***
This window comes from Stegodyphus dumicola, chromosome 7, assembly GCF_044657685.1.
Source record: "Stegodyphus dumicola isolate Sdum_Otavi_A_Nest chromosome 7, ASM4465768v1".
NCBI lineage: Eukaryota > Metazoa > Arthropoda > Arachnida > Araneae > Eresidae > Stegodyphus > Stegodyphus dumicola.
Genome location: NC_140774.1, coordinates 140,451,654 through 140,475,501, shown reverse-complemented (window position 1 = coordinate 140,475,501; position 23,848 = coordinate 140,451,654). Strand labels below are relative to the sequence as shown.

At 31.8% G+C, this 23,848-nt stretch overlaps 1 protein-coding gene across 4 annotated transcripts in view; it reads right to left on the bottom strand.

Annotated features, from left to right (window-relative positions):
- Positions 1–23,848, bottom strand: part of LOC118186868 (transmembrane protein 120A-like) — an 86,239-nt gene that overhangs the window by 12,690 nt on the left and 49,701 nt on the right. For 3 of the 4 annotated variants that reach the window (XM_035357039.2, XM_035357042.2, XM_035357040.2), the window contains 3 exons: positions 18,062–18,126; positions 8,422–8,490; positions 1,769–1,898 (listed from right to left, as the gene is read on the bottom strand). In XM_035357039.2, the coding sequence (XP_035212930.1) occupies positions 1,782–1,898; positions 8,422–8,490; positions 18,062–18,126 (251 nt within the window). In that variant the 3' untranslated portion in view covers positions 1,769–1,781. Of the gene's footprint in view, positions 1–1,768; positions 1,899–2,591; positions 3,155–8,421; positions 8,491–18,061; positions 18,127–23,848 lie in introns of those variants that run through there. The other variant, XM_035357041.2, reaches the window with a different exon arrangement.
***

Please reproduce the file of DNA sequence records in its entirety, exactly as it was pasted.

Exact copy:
This window comes from Stegodyphus dumicola, chromosome 7, assembly GCF_044657685.1.
Source record: "Stegodyphus dumicola isolate Sdum_Otavi_A_Nest chromosome 7, ASM4465768v1".
NCBI lineage: Eukaryota > Metazoa > Arthropoda > Arachnida > Araneae > Eresidae > Stegodyphus > Stegodyphus dumicola.
Genome location: NC_140774.1, coordinates 140,451,654 through 140,475,501, shown reverse-complemented (window position 1 = coordinate 140,475,501; position 23,848 = coordinate 140,451,654). Strand labels below are relative to the sequence as shown.

At 31.8% G+C, this 23,848-nt stretch overlaps 1 protein-coding gene across 4 annotated transcripts in view; it reads right to left on the bottom strand.

Annotated features, from left to right (window-relative positions):
- Positions 1–23,848, bottom strand: part of LOC118186868 (transmembrane protein 120A-like) — an 86,239-nt gene that overhangs the window by 12,690 nt on the left and 49,701 nt on the right. For 3 of the 4 annotated variants that reach the window (XM_035357039.2, XM_035357042.2, XM_035357040.2), the window contains 3 exons: positions 18,062–18,126; positions 8,422–8,490; positions 1,769–1,898 (listed from right to left, as the gene is read on the bottom strand). In XM_035357039.2, the coding sequence (XP_035212930.1) occupies positions 1,782–1,898; positions 8,422–8,490; positions 18,062–18,126 (251 nt within the window). In that variant the 3' untranslated portion in view covers positions 1,769–1,781. Of the gene's footprint in view, positions 1–1,768; positions 1,899–2,591; positions 3,155–8,421; positions 8,491–18,061; positions 18,127–23,848 lie in introns of those variants that run through there. The other variant, XM_035357041.2, reaches the window with a different exon arrangement.